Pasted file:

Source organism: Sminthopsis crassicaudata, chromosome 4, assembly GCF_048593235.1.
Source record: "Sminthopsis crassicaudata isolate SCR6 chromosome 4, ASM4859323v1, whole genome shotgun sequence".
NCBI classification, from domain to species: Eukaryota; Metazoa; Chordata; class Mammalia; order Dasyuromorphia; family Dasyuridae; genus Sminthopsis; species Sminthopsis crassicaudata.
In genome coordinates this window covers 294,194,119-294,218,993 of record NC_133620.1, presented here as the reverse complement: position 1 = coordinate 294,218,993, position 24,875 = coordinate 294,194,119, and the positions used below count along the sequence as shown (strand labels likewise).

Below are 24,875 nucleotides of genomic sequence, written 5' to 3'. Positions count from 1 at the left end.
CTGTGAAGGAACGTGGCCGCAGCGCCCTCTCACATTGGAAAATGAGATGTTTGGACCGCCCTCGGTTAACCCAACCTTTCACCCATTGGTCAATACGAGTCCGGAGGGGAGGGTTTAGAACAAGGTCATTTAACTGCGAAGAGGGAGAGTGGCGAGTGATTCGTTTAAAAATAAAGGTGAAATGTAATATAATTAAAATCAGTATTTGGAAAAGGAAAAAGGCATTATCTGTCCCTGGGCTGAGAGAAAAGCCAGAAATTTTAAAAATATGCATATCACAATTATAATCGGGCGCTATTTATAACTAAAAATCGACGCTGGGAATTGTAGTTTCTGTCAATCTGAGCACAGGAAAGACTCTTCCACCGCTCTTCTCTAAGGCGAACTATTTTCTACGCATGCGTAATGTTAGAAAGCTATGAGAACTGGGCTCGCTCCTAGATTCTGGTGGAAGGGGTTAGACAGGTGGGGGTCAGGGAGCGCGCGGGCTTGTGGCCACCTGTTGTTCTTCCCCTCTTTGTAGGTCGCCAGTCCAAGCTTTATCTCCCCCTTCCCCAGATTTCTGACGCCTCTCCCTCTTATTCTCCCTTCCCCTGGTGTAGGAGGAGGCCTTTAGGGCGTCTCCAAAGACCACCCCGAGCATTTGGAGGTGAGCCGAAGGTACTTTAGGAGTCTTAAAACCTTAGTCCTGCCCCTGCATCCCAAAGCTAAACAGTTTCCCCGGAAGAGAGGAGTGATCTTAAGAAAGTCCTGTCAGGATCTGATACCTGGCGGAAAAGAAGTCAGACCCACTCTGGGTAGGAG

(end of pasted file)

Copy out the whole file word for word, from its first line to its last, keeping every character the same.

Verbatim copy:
Source organism: Sminthopsis crassicaudata, chromosome 4, assembly GCF_048593235.1.
Source record: "Sminthopsis crassicaudata isolate SCR6 chromosome 4, ASM4859323v1, whole genome shotgun sequence".
NCBI classification, from domain to species: Eukaryota; Metazoa; Chordata; class Mammalia; order Dasyuromorphia; family Dasyuridae; genus Sminthopsis; species Sminthopsis crassicaudata.
In genome coordinates this window covers 294,194,119-294,218,993 of record NC_133620.1, presented here as the reverse complement: position 1 = coordinate 294,218,993, position 24,875 = coordinate 294,194,119, and the positions used below count along the sequence as shown (strand labels likewise).

Below are 24,875 nucleotides of genomic sequence, written 5' to 3'. Positions count from 1 at the left end.
CTGTGAAGGAACGTGGCCGCAGCGCCCTCTCACATTGGAAAATGAGATGTTTGGACCGCCCTCGGTTAACCCAACCTTTCACCCATTGGTCAATACGAGTCCGGAGGGGAGGGTTTAGAACAAGGTCATTTAACTGCGAAGAGGGAGAGTGGCGAGTGATTCGTTTAAAAATAAAGGTGAAATGTAATATAATTAAAATCAGTATTTGGAAAAGGAAAAAGGCATTATCTGTCCCTGGGCTGAGAGAAAAGCCAGAAATTTTAAAAATATGCATATCACAATTATAATCGGGCGCTATTTATAACTAAAAATCGACGCTGGGAATTGTAGTTTCTGTCAATCTGAGCACAGGAAAGACTCTTCCACCGCTCTTCTCTAAGGCGAACTATTTTCTACGCATGCGTAATGTTAGAAAGCTATGAGAACTGGGCTCGCTCCTAGATTCTGGTGGAAGGGGTTAGACAGGTGGGGGTCAGGGAGCGCGCGGGCTTGTGGCCACCTGTTGTTCTTCCCCTCTTTGTAGGTCGCCAGTCCAAGCTTTATCTCCCCCTTCCCCAGATTTCTGACGCCTCTCCCTCTTATTCTCCCTTCCCCTGGTGTAGGAGGAGGCCTTTAGGGCGTCTCCAAAGACCACCCCGAGCATTTGGAGGTGAGCCGAAGGTACTTTAGGAGTCTTAAAACCTTAGTCCTGCCCCTGCATCCCAAAGCTAAACAGTTTCCCCGGAAGAGAGGAGTGATCTTAAGAAAGTCCTGTCAGGATCTGATACCTGGCGGAAAAGAAGTCAGACCCACTCTGGGTAGGAG